The leaves are falling, it’s getting dark early, and we’re all living for those sunny spells where we can wrap up and get outside with our nearest and dearest before the another shower rolls in.
Yep, Autumn might be a mixed bag weather-wise, but there’s nothing quite like a stroll under crisp blue skies and clear sunshine, surrounded by reds, golds and greens. And other than slippery bits of pavement, there really aren’t any downsides.
A daytime walk is a really solid way to burn off some energy and give your head a bit of space. It also beats having to find the motivation to go out running in the cold and dark, when all you really want to do is get under a blanket and eat mashed potato.
Going solo? There’s plenty of evidence out there that says walking is great for mindfulness – feeling present and noticing stuff around you, while helping you to solve tricky problems (like that coursework you need to tackle). And if you can get yourself to some park or woodland, you’re quids in: studies have shown that just a few minutes near trees can lower your stress level.
Of course, if you don’t fancy wandering about on your own, a quickly planned walk is often the perfect way to catch up with friends while you enjoy some epic scenery. Just don’t forget to bring a flask!
Local knowledge is amazing when it comes to route planning, so asking about – mates, friends, or family if you’re not too far from home – could give you some solid ideas. Similarly, you can just look on your favourite map app for walks in local parks, canal paths and national parks.
If you’re keen on heading off the beaten (city) path and hitting some harder trails, you’ll also need to think about layers, and getting around. Apps like Komoot and OS Maps will give you bags of ideas, and even let you follow your route live.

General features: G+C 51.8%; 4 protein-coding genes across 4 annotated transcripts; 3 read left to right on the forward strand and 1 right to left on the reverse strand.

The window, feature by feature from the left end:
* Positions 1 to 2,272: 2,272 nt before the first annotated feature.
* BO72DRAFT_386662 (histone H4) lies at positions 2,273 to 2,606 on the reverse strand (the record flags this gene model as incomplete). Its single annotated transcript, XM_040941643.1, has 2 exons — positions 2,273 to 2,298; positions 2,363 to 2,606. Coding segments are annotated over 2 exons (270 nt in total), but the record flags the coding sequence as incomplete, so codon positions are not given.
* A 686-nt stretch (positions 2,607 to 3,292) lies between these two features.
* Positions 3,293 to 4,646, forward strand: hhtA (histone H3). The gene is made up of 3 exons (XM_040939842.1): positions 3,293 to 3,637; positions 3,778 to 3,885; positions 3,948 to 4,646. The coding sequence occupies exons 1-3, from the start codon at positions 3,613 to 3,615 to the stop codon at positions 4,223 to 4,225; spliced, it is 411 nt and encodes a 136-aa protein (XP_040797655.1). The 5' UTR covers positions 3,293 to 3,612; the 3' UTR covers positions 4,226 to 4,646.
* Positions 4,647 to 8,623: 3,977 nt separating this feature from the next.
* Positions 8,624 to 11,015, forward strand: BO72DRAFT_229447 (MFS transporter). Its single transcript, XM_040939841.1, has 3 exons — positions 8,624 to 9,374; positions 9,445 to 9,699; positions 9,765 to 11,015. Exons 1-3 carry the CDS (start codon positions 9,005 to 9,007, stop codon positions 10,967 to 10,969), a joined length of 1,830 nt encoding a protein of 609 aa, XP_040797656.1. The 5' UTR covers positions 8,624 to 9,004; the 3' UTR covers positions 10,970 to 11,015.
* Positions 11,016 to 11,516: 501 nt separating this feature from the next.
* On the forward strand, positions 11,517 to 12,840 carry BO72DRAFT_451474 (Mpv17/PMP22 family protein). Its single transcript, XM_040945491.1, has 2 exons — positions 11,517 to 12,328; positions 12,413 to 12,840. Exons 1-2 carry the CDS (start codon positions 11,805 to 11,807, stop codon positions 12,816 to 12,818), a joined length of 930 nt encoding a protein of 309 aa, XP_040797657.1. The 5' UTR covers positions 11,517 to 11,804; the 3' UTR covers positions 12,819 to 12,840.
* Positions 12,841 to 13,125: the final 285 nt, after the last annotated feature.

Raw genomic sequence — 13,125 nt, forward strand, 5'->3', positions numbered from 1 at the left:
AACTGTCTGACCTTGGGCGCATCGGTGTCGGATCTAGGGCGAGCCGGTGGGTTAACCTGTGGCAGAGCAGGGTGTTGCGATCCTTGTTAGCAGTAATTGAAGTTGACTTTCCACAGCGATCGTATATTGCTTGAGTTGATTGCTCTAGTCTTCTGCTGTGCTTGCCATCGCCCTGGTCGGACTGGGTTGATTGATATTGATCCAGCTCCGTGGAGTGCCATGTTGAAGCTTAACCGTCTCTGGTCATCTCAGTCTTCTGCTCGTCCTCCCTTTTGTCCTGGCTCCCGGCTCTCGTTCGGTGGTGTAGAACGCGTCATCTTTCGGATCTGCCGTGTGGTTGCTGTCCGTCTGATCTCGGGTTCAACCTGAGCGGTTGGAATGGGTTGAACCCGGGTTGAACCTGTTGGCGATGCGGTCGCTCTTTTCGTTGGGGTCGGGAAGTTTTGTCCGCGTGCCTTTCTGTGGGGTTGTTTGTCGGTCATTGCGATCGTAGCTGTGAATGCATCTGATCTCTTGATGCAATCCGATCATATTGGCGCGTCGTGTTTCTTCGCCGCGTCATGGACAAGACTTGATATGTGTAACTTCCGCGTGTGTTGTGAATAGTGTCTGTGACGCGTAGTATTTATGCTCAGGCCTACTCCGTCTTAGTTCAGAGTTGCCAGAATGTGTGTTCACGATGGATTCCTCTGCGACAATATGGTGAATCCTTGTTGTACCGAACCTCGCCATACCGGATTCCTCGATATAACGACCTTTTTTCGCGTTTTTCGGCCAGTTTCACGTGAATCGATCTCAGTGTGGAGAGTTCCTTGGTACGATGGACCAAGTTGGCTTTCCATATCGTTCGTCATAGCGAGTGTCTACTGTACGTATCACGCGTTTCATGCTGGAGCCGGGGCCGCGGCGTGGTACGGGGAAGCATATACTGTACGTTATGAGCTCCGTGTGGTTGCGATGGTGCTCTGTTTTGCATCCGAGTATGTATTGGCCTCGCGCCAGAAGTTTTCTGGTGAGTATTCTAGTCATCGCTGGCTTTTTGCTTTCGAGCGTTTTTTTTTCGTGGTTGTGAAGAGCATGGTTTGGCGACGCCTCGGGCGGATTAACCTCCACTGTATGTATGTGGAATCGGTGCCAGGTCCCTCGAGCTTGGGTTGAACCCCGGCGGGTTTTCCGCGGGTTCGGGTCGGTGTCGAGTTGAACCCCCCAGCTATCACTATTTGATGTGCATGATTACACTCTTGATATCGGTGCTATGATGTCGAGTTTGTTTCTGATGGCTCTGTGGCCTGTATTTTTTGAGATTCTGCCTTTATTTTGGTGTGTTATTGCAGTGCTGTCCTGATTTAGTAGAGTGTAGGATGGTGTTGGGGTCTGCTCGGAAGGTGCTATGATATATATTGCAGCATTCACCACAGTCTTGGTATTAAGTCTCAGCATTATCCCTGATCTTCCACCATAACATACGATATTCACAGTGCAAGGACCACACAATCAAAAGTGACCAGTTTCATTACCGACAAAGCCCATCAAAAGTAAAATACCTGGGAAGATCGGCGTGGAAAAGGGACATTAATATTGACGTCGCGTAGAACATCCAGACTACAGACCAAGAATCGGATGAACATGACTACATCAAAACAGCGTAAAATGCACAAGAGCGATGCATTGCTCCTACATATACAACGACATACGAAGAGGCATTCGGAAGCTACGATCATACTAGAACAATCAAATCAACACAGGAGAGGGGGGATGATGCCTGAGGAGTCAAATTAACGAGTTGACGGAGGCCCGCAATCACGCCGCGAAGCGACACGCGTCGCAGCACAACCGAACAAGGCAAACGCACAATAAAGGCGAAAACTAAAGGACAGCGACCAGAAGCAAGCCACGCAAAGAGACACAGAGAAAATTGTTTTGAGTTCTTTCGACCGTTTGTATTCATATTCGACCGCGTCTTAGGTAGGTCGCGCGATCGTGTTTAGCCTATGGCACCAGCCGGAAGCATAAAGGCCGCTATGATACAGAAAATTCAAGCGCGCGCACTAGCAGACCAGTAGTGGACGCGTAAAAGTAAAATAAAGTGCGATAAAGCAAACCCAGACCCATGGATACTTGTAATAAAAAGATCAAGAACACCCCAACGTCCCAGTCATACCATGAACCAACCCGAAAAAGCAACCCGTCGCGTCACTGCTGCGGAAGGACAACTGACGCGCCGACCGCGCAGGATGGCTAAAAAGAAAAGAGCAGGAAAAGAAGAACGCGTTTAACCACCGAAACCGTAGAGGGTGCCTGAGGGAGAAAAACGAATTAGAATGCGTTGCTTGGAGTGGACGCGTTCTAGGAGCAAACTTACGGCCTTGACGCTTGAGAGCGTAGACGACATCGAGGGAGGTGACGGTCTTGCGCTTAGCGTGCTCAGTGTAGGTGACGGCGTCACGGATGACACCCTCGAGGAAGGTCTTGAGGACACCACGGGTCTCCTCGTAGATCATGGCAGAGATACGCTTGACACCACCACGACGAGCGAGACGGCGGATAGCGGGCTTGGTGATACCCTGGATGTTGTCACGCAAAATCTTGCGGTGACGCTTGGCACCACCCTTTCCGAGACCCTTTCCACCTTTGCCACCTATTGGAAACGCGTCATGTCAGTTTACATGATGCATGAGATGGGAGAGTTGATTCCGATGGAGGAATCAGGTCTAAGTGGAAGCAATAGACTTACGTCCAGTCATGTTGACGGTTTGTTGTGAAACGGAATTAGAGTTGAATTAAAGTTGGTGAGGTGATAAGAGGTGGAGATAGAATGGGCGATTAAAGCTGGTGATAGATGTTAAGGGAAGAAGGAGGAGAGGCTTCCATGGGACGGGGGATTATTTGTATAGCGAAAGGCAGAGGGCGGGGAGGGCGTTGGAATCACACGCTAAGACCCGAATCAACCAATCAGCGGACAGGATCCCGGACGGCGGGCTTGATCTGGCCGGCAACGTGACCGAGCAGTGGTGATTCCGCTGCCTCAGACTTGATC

And if you’re super keen, and ready to do some serious hill walking, you might even want to look into navigation courses, so you can learn how to use a map and compass.
Along with local Facebook groups, it’s worth checking in with your uni’s societies to see if there are already groups actively getting out there. Or you could even start your own!
There’s a saying among hillwalkers: there’s no such thing as bad weather, only bad clothing decisions. That’s why, if you ask any serious walker what they’d recommend, they’ll usually say sturdy footwear and a solid waterproof.
Kitting yourself out doesn’t have to cost a fortune, of course. Charity shops are often full of preloved rain coats, boots and off-road trainers, and there are plenty of bargains out there on eBay, Vinted and Depop. Facebook also has its own used gear communities – try Outdoor Gear Exchange UK, for one.
For all that, though, there are some basics for autumn walking. Wrap up warm for a shorter walk, and consider wearing your favourite sports or hiking gear if you’re going farther. A rucksack is handy for water, snacks and carrying bits you probably don’t want in your pockets. And if it’s going to be an all-day thing, a torch or headtorch is a decent idea!
Last but not least, try and avoid cotton and jeans if you’re going to get sweaty or there’s a chance of rain. Trust us: the last thing you want is to get wet and stay wet!
Walking with music, a podcast or audiobook is one of life’s little pleasures. But don’t forget to keep up with what’s going on around you – especially if there’s loads of traffic, or you’re out and about on your own.
Along the same lines, make sure you know where you’re going, so you don’t end up (or appear to be) lost. And remember to keep your phone battery charged before you go (or pack a portable charger). This way, you can always make a call or check your maps when you need to.
When you’re home again, you might well need to freshen up your gear. Especially if it’s been a big walk through mud, and your feet (and socks) got wet.
Just bear in mind that lots of walking-friendly clothes – waterproof jackets in particular – have special coatings that can be easy to damage. If in doubt, always check the label before you throw them in the wash. And remember to check out Circuit’s easy-to-use guides before you start.